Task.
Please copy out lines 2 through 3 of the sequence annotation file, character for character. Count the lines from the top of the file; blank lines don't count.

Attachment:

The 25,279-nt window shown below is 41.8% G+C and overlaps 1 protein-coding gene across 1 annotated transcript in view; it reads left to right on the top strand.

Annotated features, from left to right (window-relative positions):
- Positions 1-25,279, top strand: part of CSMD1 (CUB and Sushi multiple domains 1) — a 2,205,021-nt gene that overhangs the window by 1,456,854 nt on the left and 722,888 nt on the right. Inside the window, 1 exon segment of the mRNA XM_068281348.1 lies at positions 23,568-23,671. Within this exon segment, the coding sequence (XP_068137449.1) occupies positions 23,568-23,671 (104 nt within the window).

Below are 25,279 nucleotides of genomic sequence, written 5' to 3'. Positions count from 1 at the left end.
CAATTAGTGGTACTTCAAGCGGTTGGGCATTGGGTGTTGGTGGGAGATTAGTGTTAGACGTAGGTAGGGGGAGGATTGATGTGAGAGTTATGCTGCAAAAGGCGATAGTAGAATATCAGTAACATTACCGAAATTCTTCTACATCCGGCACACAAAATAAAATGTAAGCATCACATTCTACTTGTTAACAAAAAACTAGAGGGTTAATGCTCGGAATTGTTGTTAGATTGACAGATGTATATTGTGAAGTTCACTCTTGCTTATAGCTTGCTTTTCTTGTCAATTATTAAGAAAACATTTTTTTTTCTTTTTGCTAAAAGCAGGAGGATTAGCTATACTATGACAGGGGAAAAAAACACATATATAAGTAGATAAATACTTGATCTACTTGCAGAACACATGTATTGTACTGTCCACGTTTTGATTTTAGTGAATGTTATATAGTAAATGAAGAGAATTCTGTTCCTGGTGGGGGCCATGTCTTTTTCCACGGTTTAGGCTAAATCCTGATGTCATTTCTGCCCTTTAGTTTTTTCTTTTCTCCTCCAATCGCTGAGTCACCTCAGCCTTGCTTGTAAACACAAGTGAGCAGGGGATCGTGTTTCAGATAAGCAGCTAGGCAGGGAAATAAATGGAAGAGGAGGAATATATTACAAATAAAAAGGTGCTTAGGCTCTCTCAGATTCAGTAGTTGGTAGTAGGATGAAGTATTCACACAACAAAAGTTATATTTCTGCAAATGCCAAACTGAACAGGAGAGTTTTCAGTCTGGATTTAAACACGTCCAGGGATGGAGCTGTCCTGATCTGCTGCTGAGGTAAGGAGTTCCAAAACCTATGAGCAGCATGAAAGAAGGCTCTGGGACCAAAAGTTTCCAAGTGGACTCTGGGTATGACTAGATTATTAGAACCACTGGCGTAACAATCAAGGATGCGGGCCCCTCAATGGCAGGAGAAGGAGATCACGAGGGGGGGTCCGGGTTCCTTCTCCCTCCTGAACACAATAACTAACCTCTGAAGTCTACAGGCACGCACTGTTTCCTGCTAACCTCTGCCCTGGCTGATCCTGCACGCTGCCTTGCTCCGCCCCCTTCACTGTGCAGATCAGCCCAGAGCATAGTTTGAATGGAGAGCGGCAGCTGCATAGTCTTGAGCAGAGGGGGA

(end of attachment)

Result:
Annotated features, from left to right (window-relative positions):
- Positions 1-25,279, top strand: part of CSMD1 (CUB and Sushi multiple domains 1) — a 2,205,021-nt gene that overhangs the window by 1,456,854 nt on the left and 722,888 nt on the right. Inside the window, 1 exon segment of the mRNA XM_068281348.1 lies at positions 23,568-23,671. Within this exon segment, the coding sequence (XP_068137449.1) occupies positions 23,568-23,671 (104 nt within the window).